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The Fire Safety Officer: Roles and Responsibilities

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Tue, 6 Mar 2012|

This free training program from the Firefighters Support Foundation deals with challenges and considerations for safety officers on the fireground.

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Automatically Generated Transcript (may not be 100% accurate)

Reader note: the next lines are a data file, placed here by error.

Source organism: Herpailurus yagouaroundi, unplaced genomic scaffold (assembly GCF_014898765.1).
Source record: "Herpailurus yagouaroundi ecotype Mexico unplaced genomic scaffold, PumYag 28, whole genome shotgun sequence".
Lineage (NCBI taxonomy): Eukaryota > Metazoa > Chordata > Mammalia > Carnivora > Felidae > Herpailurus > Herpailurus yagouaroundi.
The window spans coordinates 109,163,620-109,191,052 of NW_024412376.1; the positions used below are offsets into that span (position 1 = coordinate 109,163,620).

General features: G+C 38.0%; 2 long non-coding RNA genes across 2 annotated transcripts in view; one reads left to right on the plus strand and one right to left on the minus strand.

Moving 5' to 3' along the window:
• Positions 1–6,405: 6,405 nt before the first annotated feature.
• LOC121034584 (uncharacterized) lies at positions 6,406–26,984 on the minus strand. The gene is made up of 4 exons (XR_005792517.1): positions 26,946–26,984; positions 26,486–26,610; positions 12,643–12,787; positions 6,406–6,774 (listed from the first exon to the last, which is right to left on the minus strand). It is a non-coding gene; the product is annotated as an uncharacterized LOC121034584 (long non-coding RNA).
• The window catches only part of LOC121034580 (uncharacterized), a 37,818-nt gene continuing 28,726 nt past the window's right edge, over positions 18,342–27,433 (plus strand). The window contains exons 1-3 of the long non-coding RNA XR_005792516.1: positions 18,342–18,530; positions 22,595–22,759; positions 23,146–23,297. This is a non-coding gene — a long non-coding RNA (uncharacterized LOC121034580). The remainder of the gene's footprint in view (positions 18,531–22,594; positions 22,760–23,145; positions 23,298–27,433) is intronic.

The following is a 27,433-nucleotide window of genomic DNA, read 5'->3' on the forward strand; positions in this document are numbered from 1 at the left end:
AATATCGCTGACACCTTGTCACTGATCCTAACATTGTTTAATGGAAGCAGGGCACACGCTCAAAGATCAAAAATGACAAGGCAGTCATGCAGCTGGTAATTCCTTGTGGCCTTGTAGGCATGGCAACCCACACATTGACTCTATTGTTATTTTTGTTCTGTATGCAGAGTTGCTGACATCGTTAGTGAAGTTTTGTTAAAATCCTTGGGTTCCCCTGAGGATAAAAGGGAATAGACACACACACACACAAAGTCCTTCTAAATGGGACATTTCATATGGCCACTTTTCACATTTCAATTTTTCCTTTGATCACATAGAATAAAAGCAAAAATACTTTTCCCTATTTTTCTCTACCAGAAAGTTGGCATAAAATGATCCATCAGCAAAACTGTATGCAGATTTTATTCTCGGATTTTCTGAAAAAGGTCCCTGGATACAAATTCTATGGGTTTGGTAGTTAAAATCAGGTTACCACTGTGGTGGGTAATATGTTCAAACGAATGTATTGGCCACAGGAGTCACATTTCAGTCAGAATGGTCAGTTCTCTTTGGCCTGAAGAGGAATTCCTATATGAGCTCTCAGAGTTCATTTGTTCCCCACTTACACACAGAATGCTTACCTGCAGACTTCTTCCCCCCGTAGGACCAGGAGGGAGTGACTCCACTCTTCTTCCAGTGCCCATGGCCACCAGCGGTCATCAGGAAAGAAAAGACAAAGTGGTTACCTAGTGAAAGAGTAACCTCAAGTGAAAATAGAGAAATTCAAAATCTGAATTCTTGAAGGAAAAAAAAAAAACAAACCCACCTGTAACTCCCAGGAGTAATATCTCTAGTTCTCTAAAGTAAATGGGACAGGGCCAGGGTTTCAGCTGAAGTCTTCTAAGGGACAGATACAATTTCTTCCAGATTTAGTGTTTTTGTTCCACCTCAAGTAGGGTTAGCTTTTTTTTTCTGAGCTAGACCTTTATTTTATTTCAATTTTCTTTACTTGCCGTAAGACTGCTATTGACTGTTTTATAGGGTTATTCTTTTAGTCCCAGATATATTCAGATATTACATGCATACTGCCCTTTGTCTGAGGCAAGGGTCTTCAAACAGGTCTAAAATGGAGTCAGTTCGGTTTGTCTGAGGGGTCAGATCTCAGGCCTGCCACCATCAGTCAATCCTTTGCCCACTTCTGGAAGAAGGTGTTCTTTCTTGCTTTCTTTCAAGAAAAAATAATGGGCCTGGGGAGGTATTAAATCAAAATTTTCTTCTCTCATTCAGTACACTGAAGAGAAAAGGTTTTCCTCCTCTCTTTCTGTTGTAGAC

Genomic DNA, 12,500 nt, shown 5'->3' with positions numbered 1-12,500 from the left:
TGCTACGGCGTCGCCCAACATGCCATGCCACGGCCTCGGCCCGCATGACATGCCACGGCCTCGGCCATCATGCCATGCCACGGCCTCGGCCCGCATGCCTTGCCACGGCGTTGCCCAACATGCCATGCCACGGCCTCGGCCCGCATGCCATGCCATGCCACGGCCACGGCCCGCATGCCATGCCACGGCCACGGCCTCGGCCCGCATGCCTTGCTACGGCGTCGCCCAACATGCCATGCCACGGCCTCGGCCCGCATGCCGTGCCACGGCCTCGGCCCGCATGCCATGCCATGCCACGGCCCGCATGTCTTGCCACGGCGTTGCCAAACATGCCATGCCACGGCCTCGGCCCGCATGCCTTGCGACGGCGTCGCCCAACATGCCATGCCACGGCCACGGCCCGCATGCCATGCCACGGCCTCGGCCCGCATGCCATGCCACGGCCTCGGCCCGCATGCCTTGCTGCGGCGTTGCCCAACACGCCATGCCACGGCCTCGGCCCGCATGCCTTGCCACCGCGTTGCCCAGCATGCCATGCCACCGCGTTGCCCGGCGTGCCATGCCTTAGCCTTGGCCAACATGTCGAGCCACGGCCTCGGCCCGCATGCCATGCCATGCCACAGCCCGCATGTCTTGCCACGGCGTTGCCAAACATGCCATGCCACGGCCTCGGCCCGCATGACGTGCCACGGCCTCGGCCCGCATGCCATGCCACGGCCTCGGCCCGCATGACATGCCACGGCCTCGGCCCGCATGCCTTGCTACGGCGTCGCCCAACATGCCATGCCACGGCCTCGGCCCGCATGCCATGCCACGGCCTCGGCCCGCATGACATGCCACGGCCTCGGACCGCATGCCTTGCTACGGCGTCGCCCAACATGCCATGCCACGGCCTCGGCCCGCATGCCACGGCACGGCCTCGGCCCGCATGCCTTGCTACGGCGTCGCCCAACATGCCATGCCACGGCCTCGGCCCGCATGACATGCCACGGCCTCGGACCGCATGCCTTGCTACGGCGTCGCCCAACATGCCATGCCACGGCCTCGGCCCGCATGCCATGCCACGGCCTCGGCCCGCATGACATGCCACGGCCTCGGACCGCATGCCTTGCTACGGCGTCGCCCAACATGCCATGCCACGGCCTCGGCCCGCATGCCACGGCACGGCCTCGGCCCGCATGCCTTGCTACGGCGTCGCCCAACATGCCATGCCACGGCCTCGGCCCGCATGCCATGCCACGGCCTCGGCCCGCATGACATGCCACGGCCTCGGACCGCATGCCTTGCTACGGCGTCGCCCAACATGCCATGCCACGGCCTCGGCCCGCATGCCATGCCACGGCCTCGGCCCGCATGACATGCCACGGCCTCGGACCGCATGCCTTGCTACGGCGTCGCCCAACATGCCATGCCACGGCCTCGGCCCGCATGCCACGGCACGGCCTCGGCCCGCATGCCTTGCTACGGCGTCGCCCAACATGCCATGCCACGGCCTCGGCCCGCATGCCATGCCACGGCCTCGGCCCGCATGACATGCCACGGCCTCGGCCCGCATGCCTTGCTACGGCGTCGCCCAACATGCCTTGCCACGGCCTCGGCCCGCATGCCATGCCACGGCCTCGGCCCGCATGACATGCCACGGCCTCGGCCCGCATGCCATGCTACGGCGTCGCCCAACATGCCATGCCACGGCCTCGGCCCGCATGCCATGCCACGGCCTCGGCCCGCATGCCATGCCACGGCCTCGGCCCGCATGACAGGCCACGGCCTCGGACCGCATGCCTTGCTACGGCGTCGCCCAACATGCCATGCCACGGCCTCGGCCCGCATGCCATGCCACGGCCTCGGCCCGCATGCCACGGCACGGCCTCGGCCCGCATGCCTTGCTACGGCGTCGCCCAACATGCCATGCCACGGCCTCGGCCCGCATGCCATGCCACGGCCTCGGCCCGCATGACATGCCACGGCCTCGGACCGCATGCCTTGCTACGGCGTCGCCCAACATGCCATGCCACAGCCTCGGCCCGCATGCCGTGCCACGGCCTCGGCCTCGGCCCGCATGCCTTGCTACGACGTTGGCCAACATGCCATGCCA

[BLANK_AUDIO] [BLANK_AUDIO] Good morning, today's lecture will be on the roles of the safety officer. During during an incident. Well the topics we'll be covering today will scene safety consideration, special operations, the role prior to the incident, the role during the incident, the challenges that the safety officer will be facing, and more importantly what are the roles following for the safety officer after the incident. During all large incidents, the incident commander is ultimately responsible for the whole operation. Especially during large complex incidents. Safety responsibility's broad, it's delegated from, from the incident commander down. NFPA1521 defines the safety officer role. It's a safety officer and health and safety officers, are, are out there to protect the firefighters. And make sure everybody is safe doing a large scale or all type of operations. More firefighters are injured and killed on scene and we have to stop that and prevent that from happening. Having a safety officer will reduce the injuries. And that's for firefighters. During an incident, the incident commanders setup their command staff. The safety officer's one of the first prim-, primary positions that need to be appointed right away. This, this position and these, and these duties of the position make all our jobs a lot safer and easier. What are some of the duties of the safety officer? Scene rehabilitation and it is initiated and sustained. What that means is, when you get the scene of a large scale incident. Rehabilitation officers starts getting set up. We get water, we're getting the firefighter's blood pressures to make sure everyone's safe during the operation. The Safety Officer also monitors conditions and the hazards associated with the building or the vehicle with the hazardous materials. The Safety Officer's constantly monitoring the whole scene and see what the safe the, the safety of the incidents going on. Personnel accountability. That's where me, he makes sure that all the firefighters are handing in over their tags. And he has accountability of what firefighters are inside the complex and what firefighters are doing what, to make sure they're all accounted for. Ensuring an understanding for the Incident Action Plan. The IAP will be your, is your game plan, is your, your strategy for the next period. That Safety Officer is gonna make sure that that operation is safe for that period. It could be a long process where we're looking for a lost hiker. You're gonna be needing a Safety Officer to make sure that everybody's safe for that period of time when they're out in the woods looking for that lost person. Risk assessment, that I'll, that safety officer going to do an assessment of the building. Make sure that building conditions are safe. He'll be doing complete risk assessments. Identify safety collapse and hot zones. If he's looking at a structure, he's going to be setting up area where the fire apparatus should be placed so nothing happens if there is a collapse. We're safe. That's the role of the safety officer. Monitoring vehicle traffic. More firefighters are hurt, injured on scenes of motor vehicle accidents because we're not setting up traffic cones. We're not setting up traffic patterns to protect ourselves. The safety officer will monitor that to make sure we're working in conjunction with the local PD. The police department to make sure that their traffic patterns are set up to go bypass us so we're not getting hit by autos. Monitor radio communications. They're gonna be making sure that there's no maydays being thrown out, that the incident commander can hear stuff. The Safety Officer will make sure that he's listening to all the operation of the people who monitor the hand lines and make sure that they're all safe. And if he has to, he has to identify maybe needing an additional safety officer. If you're working on a 15 story high rise you might need three, four different safety officers. To work in conjunction with the main safety officer, to tell him what's going on in each one of the floors. And obviously the big one is evaluate aircraft operations. If we were working on the airfield, to make sure to [UNKNOWN] safety, to be watching the planes land and take off and we'll make sure everybody's safe. One of the things I want to talk about right now, is the scene safety communications. One of those considerations that are going through a safety officers mind during, during the operation. A special knowledge that safety officers should possess, would be firefighter strategy, and tactics. Would be, would be useful for our safety under, safety understand the departments SOP's and SOG's. Then understand that Standard Operational procedure of that local fire department and in the mutual aid departments coming in. To understand how we're going to pull lines, what hoses are going to be pulled, and things of that nature. Good thing for Safety Officer to understand is building construction. He's going to have to know what a wood framed construction, how fires affect wood frame compared to heavy timber compared to, a masonry building. That safety officer is gonna have to understand and know the knowledge of construction so when he's at the scene, he can protect us a lot better. Fire behavior and fire load is all part of what a safety officer should be studying and learning about. How to forceful entry, how does a firefighter enter the, a forceful entry into a building safely? You're gonna have to learn that and actually go to, maybe go to academies and take other lectures and understand what, how to do forceful entry. Ventilation. When do you ventilate, how do you ventilate? This will all make the safety officer's job a lot easier, if he has a good understanding of that. >> Self-contained breathing apparatus in a PPE usage, especially during a HAZMAT incident, one of the safety officers should have a great understanding of personal protective equipment during a HAZMAT incident: what equipment, what level of equipment should be done and should be worn. Climatic conditions, weather conditions. Right now in, we're dealing with hot and humid weather. If you're outside, it's sub zero weather. Safety officers gonna have to understand that that affects the weather conditions on the Firefighter safety, during the operation. We are putting ladders... How we're setting ladders up at the fire scene, to make sure that we know we're putting ladders in the proper location for egress, if we have to bail out on the second floor or third floor. And the big issue is establishing controlling zones. Hot zones, cold zones during hazmat incidents, and collapse zones during structural fires. To make sure that we're all set up in good locations. So no one gets hurt, and nobody gets injured. I mentioned before, the incident commander, needs to select a safety officer, but what are the characteristics that a safety officer should be? This is a person that the incident commander has the utmost respect for, and has an the utmost. Knowledge of the fire service. Understand what, needs to be done and how to done it, be done safely. Not everybody can be fit into that role of the Safety Officer. So that's why impar, important that the, sa, the Incident Commander selects someone prior to all incidents, knowing who's gonna be the Safety Officer. Education, consta, constantly reading and updating your, your manuals. On safety operations, on building construction, and things of that matter will make it easier for the incident commander to select who's gonna be the safety officer. Safety officer's role on scene consideration first is fire loads. How much is the maximum heat being produced inside that building, inside that fire? All the things he's gonna know about. [UNKNOWN], the target hazards, and the [UNKNOWN] potentials. And now last but not least, knowledgable aid operations. How are we gonna handle our, our heavy file load? Forceful entry, part of the safety office's responsibility is understanding techniques. How to forcibly enter your door properly, so you don't get hurt and there's no backdraft on a firefighter. And understand the hazards of opening up doors and opening up windows during an operation. As I was mentioning earlier, one of the roles of safety officer is gonna be considering is on ventilation. He has to understand the ventilation principles. He has to understand the effects of improper ventilation. How it will effect the firefighters inside on the hand line. And thirdly, understand the negative and positive pressure, ventilation, what are the effects of that? Negative, positive pressure ventilation, if done improperly, could affect, actually hurt and kill firefighters inside that building. Evacuation procedures. Essentially, on all types of instances we need to understand how to evacuate the firefighters. Understanding the policy that your community has. Ordering an evacuation. How does that evacuation gets ordered from the incident command? There's a two blast [UNKNOWN] whatever. That state the officer's gonna have to understand that policy and know that policy. Notify using personnel effect, effectively. This is where we start to use rapid intervention teams and your [UNKNOWN] teams. We have to start evacuating firefighters and establishing a relocation area. We'll have an area out nearby so if we do evacuate, the safety officer can do accountability of those firefighters who were taken out. Other things a safety officer's going to do during evacuation, make sure the building is laddered properly. Make sure there is a second ladder for the second area egress. For the firefighters on the second floor. Self-contained breathing apparatus and person protective equipment, SCBA AND PPE. That [UNKNOWN] has to understand the policy for the community on, on their SCBA rules. We have Federal guidelines, we have state guidelines, the state should be a good understanding of what each policy is. You should be wearing a mask at all times, make sure that you enforce that. Make sure that all firefighters are wearing their their masks, and personal equipment. Climatic conditions. Weathers has adverse effect on us as firefighters. Maintain constant awareness of the changing temperatures. Extreme temperatures and humidity. It's a very difficult thing to do. Make sure the firefighters are hydrated properly during the hot, humid weather. Freezing rain, snow obviously you can get, get hyperthermia during a cold weather. You make sure they are warm, have a warm matter when they come out; there's a place for, they can stand by and stay warm when they rehab. And high winds, make sure that there's, there's no high winds; because things get blown off roof, tree branches can come down and hit fire fighters. So during all types of weather conditions, the safety officer must have a good understanding of what negative effects could that be on weather conditions be on firefighters. During, during the incident, the incident commander will tell the aerial operations to set up ground ladders, or set up aerial, the safety officer has to understand where the placement of his aerial's is going to be. Up against the building. Is it in the collapse zone? These are things that the safety officer has to walk around and monitor, make sure that they're, they're in a safe area for operation. Ensuring a safe, I said before, ensuring safety ground ladders to the second floor so it, our firefighter has a [INAUDIBLE] to get out on the second floor. Establish and control zones. This is a big issue for the fire safety officer. It allows for personnel accountability. Collapse zone, based on building height and construction type, and control zones aid in the scene management. Safety officer can actually help the scene management with these control zones. Make sure nobody's working in dangerous situations in case there's a potential collapse. Today's fire services are like our grandparents. We have totally new operations that we're, we're responding to. Hazardous material incidents, emergency medical and mass casualty. Tech rescue, confined space. Structural collapse, high angle, extrication. These are all new things we're facing now in a fire service. Hazardous materials instances. What is the safety officer's role in the HazMat incident? He's the one making sure that we're wearing the proper PPE. He's getting a good understanding of the chemicals that we're facing. And to make sure that these chemicals aren't doing damage to our, our equipment that we're using and to protect us. The emergency medical and mass casualty, to make sure that there's no disease being presented. No HIV, no blood born pathogens are being exposed to us. Mass casualty, we have potentials now for terrorist events with mass casualty mass casualty operations. The safety officer's gotta understand how to get all these casualties to, to the hospital to make sure they're all done, done safely. Tech rescue, confined space, make sure the firefighter's not going in an area that's unsafe. Make sure he has enough oxygen going down in there. Structural collapse, make sure there's not additional collapses going on while we're trying to get the victims out. High angle rope rescue and extrication. These are all new things that the safety officer's gonna have to have a good understanding about, so we're doing this operation safely. Where does it require us to have safety officers? Well, each municipality has state laws we have to follow and are mandated by. Check your state, make sure you're mandated to have one, and set one up. OSHA requires it, during certain operations, I know during hazardous material operations you have to have a safety officer. And the national fire protection association also requires you to have a safety officer. These are requirements that dictate to us that we need to have it, and of all the rules safety for fire fighters its a great practice to continue having one. If you're assigned as a safety officer by an incident commander or a chief of department, what are some of your roles that you're going to be doing? You're going to identify high hazards nad the risk locations in your community, to make sure if you have a good pre-plan of that specific facility. Review and develop a pre-incident plan for that facility. Review and develop standard operations procedures that pertain to certain locations that can be of high risk to the fire fighter. Ensure adoption and implementation of the incident management system and make sure everybody understands ICS system and where your role is in that ICS system. Conduct research and developing related to fire fighter strategy and tactics. Your community [INAUDIBLE] potentials, you as a safety officer are gonna have to go out and actually study that community to make sure that you can get better strategy and [INAUDIBLE] to the incident commander, and make sure it's done safely. Safety best manager practices. What are the best practices? There's so many different, trains of thought in the fire service. But you want to take that specific management theory and match it to your community to make sure that you're operationally safe. And all the technologies are out there, or the use the cameras, or the use of thermal imaging cameras, the use of computers. How is this gonna make your job as a safety officer easier and make it safer for the firefighters on the scene? [BLANK_AUDIO] We discuss all different aspects of the safety officer, who's required, and how you gotta have it, well how's it all set up. Well what are exactly the roles of the safety officer at the scene? The important part? Well that safety officer has to coordinate with the incident commander on the operations. A constant communication between the incident commander and his safety officer's essential to make sure you have a good operation going on. Yes, understanding it's in an action plan if there's gonna be one for the next 24 hour period. Make sure the operation is safe and that we're all protected. Conduct an incident safety size-up to make sure the building's safe or whether there's gonna be any collapses in it. When you get there, you're assigned to the safety officer, you might have to do a 360 around that building to look, look at all the structures, look at the windows, look at the roof. Look at the walls, and make sure everything is safe that we're facing. Report that size up to the incident commander, because now he can start doing better strategy and tactics with your safety information that you're giving to him, or her. Establish control zones, as we mentioned before during a hazardous materials incidents, setting up control zones with a hot wall and cold. Setting up that collapse zone to make sure that we're safe. Setting up the rehab center to make sure that when we come out there's a place we can rehab. And hydrate properly. Establish rapid intervention teams. Do we need a rit team? When is that gonna be set up? Where is it gonna be set up? It's all part of the safety officers responsibility. Provide advance and changing conditions. If you as a safety officer you realize things are getting worse as are progressively going on to any operation you gotta notify that to the incident commander and tell them that the challenges you're gonna be facing. Monitoring communications, I mentioned before. You're going to be listening to all the operations on the, people on the [INAUDIBLE] line, people on the roof, people inside the building, so you're gonna make sure everything's going on at that operation is safe. Monitor, monitor vehicle traffic, make sure we're not being hit by cars. And traffic flow patterns around us were all protected. And continue to assess the risk of the operation. Make sure that we continually go on and on and on throughout the operation that we're all safe and a risks are controlled. One of the challenges of we as safety officers will be facing. One of them is to recognize and how conditions are changing. You gotta monitor, make sure the primary search is completed. Do you hear that on the radio? Understand that here, the fires have been knocked down. How long have the fires gotten greater or intense inside the building. Patient extrication is completed. That the patients have been removed from the vehicles. And the ambulance is going to the hospital. And make sure the hazardous, and you'll find out the hazardous materials have been contained and confined to that one location. Manage the risk, that's the important thing that the fire safety officer has to understand. One of the things you could do is use effective interpersonal skills to talk to the people at the scene to understand what's going on, talk to the incident commander. Enforce accountability. Make sure everybody has their accountablity tags handed in so if you do have to do a count, you know how many firefighters are still inside the building and where they're located. Effecting Support Operations: You as a safety officer, you're supporting that operation in a way, make sure that everybody is is safe. And it's and it's command could do his strategy act in safe and quick manner. And plan for any additional resources. You say to your office you might have to tell that incident commander you might need a second or third strike team coming in or additional units coming into the operation. That's all part of the safety officers challenges that he has to understand and assist with. With the incident commander. Now that you're back in the firehouse and your role as a safety officer continues. What am I doing now? Well, after the incident a safety officer has to do any post-incident analysis and reports. Unfortunately you might have an injury or death report you might have to fill out and get to the state. Identify of corrective actions for future incidents. If things weren't done safely, this is a time for you as a safety officer to tell an Incident Commander, or the Chief of Department that things have to be changed and this is what needs to be done at this incident this is what we learn. Any violations of departments SOP's you bring up to the Chief of Department or the Incident Commander. That this is what we saw at that operation. If there's a poorly defined procedure. Some of them are. Then we can learn from our mistakes. And make sure it gets done. And we can bring it back to the district commander and the chief. That these decisions that were made weren't the best at the time. And unforeseen conditions. There are operations where something could happen later on that we weren't ready for. So now we could go back and discuss this as a safety officer. There's something that we weren't ready to see that happened. And that did occur. A lotta times in the wild lands that happens. So we gotta make sure that we go back and discuss that. And the big issue is training deficiencies. What do we need to train on? We just came back from a hazmat incident, and I noticed that the safety [UNKNOWN] our guys weren't. Prepared properly on handling a spill. So, that means we need to do better training on awareness and operations of hazardous material. This is a time where the safety officer makes the, makes the suggestions to the chief of department that this is what we need to be done, and this is how, or corrective actions that we can all can work safe. Bottom line is, for all safety officers, that everybody goes to the fire, or comes home together. That's why we're called safety officers. We've just been discussing the roles of the safety officer, now I quickly go, but what are potentials. That we face as firefighters, we get injured and, and, and hurt. The one of the major causes of motor vehicle accidents. As I was saying before, the traffic patterns aren't being set up properly. While were working a operation, or car fires or car accidents. And we're gettin hurt and killed on the highways. Other one's cardiovascular, we have to get ourselves. In better shape. We're doing very physical fitness positions and jobs, and we need to be at a level where our hearts can handle it. It's up to the safety officer to start getting some see, some physical fitness programs out there to the firehouses so the firefighters can follow along. One of the things that we do face all the time is lost and disoriented. In, in the fire structures. That's, that's where the Safety Officer is gonna have to start doing more training, getting training done for the firefighters, in, in fire mazes, in burn buildings, til we get practice on, on, on actually stretching hose and crawling through the heat and smoke during, during the operation. All the things that cause major fires: back drafts, flash overs, and structural collapses. This is stuff that we have to keep our eyes on at all times as safety officers to make sure that we're at a safe operation. Trauma, falls, lacerations and burns: we have to make sure that we're wearing our proper protection equipment. The safety hose is gonna have to make sure that we're using the proper equipment and using the equipment properly, so we're not getting burned and not getting hurt with the equipment. And the big thing is infectious disease. We're making sure we're using, we're using our gloves, wearing gloves properly, wearing masks at car accidents. And so we're going back, we're not getting the infectious diseases. These are things that a safety officer all will be doing not only at the scene but with the Fire Department after the operation, or before the operation, that we have these policies. This is all part of what the safety officer should be doing. [BLANK_AUDIO] Now you just listened to this complete lecture, now you're saying to yourself. You know what? I want to make a difference, I want to be go become a safety officer. So you go to the chief of the department where you [INAUDIBLE]. Safety officer. What do I have to know, what do I have to get? Is there any certification? There's no really certifications out there. But there's different courses you can take. The National Fire Academy has a course on incident safety officer. FEMA has officer safety courses. There's an organization of federation fire department safety officers association. They have information that makes you a better safety officer. So there's your state and local county academies. They will have courses on safety officers. And if they don't, ask them to get it 'em. FEMA people and the National Fire Academy instructors will come up and gladly. Offered us knowledge that they have on this, so it's up to you to go get that information, and it will make you and your department's job a lot easier. Is there a liability not to have a safety officer? I would say yes. How could you actually be, go to a structure fire, and not have someone out there watching us and protecting us? So the liability is out there, so its up to you to make sure our jobs are safe.